A HEAVILY muscled man with a raised scar on his right cheek, perhaps an old hunting wound, his loincloth arranged with a tail hanging down at the back, propped himself on the edge of a log some ten yards in front of us; between his knees he held a small drum, a tapered cylinder with skin both ends, lines of rolled twine stretched tight from one roundel of skin to the other.
The drummer shut his eyes, shook his head, opened his eyes, blew on his hands and began to play.
The women formed a circle, moving slowly one behind the other, picking up the drummer's fast, insistent rhythm only with the complex small steps of their bare feet, a dance that swayed their raffia and leaf skirts from side to side, a rippling undulation that matched the rise and dip of their high melodic song. The children set up a contrapunctual clapping, the men, over by the bachelors' lean-to, a low chant; it was both sophisticated and anarchic: an old woman, a band of cloth running tight beneath her armpits to hold her long breasts flat against her chest and stomach, wearing a cast-off wrap-around as a skirt, shuffled into the centre of the circle and begin a private dance, her arms stretched out straight and down in front of her, her hands shaped to the head of an imaginary child.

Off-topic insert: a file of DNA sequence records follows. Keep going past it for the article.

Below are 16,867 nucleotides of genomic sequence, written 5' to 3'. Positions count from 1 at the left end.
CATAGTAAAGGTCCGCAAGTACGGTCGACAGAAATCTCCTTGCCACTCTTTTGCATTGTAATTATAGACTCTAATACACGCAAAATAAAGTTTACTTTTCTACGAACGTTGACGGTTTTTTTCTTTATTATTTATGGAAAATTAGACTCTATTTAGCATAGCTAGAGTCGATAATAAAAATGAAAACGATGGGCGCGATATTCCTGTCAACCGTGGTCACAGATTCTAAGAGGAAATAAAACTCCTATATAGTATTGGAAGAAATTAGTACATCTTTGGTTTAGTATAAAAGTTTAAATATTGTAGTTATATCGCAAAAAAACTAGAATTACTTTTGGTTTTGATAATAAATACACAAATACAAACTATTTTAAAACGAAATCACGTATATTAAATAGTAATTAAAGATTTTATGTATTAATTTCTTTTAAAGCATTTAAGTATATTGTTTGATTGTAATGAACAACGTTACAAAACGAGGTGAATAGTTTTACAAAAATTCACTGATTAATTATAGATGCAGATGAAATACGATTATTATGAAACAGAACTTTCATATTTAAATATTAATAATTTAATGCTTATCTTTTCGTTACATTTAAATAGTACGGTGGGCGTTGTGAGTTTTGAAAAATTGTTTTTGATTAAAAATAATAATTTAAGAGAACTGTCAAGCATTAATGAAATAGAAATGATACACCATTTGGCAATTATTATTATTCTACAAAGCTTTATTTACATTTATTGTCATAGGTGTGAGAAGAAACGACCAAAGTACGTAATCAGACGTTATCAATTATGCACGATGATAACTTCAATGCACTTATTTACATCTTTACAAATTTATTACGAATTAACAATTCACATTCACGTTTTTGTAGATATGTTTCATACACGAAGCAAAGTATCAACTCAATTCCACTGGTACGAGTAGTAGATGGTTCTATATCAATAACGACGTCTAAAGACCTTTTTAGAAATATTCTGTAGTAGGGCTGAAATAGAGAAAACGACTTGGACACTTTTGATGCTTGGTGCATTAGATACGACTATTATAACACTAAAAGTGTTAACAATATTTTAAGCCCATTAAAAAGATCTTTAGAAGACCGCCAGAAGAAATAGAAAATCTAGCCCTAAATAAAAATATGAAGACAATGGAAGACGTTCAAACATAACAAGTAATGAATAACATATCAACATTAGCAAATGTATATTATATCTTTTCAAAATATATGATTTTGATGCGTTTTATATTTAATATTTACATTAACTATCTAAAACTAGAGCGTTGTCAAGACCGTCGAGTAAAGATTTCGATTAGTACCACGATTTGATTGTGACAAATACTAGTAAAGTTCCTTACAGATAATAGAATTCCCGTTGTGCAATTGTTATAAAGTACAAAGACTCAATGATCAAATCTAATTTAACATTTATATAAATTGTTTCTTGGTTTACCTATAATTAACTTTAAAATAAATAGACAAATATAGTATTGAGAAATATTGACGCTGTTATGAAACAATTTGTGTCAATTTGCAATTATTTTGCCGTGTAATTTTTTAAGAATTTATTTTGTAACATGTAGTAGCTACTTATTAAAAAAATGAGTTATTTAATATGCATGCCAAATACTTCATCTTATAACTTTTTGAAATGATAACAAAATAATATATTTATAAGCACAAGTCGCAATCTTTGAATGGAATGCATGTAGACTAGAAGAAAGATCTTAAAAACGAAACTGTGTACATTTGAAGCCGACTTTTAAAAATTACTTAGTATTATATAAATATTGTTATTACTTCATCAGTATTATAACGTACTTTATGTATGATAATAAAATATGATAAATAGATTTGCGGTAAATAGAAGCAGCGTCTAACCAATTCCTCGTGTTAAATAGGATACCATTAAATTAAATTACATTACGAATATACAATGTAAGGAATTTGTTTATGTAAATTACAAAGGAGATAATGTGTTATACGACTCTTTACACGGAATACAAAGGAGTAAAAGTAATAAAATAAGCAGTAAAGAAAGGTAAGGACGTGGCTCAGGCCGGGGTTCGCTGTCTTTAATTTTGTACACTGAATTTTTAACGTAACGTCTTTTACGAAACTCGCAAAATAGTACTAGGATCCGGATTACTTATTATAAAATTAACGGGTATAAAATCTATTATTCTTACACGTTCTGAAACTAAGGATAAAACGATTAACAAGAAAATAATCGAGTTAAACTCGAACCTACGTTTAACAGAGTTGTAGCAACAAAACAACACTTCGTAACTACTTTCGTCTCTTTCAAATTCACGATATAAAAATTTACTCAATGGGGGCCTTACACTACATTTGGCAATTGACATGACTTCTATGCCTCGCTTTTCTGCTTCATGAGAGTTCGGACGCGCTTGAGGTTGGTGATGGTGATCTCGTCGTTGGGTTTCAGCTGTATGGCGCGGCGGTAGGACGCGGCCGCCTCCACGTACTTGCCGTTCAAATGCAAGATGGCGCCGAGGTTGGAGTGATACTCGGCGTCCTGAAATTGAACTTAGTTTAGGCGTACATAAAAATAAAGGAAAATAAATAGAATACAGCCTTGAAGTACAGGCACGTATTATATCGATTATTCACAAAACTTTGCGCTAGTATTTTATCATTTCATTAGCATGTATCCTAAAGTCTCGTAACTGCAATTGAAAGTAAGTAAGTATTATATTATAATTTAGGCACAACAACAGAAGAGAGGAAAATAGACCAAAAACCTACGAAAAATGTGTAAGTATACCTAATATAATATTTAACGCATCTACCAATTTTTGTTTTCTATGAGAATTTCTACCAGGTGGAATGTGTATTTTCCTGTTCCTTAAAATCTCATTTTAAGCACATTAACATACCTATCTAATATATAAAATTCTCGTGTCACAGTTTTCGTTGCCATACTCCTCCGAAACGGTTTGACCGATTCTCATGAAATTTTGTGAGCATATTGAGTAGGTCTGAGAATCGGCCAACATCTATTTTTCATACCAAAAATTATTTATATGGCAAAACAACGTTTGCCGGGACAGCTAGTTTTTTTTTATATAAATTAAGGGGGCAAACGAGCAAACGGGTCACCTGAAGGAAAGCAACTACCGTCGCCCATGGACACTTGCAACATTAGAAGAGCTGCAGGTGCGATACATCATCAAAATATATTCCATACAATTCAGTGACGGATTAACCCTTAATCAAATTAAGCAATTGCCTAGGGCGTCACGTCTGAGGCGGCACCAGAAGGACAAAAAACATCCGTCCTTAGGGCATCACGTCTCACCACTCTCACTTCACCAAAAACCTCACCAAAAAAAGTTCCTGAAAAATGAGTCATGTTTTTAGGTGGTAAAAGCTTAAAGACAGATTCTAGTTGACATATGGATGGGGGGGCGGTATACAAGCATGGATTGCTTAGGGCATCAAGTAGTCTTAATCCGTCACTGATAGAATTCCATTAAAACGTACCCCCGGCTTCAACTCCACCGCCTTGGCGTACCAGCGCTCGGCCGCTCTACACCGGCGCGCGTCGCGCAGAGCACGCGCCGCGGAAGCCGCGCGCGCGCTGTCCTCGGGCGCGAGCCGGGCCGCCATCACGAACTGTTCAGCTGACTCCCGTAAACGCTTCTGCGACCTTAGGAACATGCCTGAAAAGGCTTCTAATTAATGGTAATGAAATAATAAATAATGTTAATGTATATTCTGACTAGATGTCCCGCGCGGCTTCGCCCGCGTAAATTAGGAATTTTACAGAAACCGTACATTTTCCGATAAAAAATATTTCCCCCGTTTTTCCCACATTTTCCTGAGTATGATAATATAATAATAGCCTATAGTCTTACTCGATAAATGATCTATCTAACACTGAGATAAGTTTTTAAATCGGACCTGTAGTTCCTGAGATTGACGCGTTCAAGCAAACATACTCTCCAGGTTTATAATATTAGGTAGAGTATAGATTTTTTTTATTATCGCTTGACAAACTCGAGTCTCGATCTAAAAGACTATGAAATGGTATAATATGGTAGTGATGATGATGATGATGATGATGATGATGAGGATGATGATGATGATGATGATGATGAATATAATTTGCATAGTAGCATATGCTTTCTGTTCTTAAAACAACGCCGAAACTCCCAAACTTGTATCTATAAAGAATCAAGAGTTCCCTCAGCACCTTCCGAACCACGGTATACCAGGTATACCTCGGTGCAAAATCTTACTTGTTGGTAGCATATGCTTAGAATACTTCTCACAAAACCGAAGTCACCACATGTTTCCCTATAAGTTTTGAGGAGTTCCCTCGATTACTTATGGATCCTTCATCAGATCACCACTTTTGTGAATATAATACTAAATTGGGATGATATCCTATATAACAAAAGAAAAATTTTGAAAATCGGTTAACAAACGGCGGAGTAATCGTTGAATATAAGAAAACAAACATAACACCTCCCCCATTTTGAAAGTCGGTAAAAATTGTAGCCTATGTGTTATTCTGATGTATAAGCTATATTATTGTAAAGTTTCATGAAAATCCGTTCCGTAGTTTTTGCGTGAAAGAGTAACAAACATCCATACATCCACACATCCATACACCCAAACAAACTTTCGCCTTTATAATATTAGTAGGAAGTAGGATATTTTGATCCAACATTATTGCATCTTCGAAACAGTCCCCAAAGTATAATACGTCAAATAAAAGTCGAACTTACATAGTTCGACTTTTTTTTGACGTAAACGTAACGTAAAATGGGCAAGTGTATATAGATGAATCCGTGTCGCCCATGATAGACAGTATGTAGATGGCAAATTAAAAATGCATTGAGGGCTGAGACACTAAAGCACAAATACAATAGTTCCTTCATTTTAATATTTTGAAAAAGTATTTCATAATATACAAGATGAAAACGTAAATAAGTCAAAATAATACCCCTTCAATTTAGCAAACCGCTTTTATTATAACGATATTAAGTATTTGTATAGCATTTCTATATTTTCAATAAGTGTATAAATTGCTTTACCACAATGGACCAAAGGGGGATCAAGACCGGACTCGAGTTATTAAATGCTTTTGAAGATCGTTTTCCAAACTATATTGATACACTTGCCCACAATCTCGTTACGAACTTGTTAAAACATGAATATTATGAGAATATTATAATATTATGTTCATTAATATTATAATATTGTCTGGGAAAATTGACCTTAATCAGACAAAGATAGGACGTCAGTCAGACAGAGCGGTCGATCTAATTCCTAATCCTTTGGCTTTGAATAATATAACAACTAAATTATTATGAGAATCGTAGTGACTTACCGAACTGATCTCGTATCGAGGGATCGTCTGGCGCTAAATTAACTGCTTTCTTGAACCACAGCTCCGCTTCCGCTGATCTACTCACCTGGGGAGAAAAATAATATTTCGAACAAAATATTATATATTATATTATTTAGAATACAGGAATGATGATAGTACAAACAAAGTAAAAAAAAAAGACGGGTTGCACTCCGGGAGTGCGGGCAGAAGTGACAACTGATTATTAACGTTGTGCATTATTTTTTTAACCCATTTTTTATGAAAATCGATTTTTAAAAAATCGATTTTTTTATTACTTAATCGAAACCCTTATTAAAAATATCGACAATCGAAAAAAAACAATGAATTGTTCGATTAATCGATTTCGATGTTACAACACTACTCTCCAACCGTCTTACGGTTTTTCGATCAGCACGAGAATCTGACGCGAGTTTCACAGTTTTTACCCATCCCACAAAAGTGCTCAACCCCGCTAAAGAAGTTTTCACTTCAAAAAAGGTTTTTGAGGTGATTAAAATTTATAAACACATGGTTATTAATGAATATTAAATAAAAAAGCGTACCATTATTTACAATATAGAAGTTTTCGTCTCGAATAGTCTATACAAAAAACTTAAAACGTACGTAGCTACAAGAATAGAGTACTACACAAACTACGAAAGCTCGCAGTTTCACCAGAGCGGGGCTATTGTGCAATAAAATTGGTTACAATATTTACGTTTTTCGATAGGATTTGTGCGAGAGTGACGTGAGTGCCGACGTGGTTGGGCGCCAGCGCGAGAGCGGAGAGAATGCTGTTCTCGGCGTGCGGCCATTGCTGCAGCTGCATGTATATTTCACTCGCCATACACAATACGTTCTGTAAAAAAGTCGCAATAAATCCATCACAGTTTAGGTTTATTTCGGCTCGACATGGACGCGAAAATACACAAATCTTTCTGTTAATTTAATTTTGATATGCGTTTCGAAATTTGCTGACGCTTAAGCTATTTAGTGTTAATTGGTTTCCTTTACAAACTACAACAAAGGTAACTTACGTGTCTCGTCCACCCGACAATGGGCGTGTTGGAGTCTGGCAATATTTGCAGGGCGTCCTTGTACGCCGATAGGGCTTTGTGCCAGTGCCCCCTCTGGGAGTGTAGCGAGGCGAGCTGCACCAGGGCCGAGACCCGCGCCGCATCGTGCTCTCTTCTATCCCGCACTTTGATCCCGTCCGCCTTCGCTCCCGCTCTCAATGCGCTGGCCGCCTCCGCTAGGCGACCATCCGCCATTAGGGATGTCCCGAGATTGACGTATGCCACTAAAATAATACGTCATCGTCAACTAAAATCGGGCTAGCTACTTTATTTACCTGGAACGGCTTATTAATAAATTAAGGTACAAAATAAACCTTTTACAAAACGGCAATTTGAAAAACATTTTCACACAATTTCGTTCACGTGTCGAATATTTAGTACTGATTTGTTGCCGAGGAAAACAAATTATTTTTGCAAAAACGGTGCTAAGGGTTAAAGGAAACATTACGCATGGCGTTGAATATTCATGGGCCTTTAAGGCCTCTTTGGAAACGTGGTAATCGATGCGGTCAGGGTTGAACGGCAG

There was a shout, the screams of running children, over by the far side of the clearing; from the darkness, from a hut set back behind the others, a tall grey figure entered the open space, and in front of it Bakolo walked warily, shaking a gourd rattle, directing its movements. The figure began to whirl, coming closer - by the light of the fire we could see that its feet were bound in barkcloth, that it wore red trousers beneath a skirt of leaves, that the top half of its body was wrapped in barkcloth, that it had no arms, that its eyes were big black empty sockets, that its face was a gorilla skull.
Literally lost: 7
Last week's extract came from Robert Byron's 'The Road to Oxiana'. The action took place in Afghanistan. The winner was S Bailey, Oxford.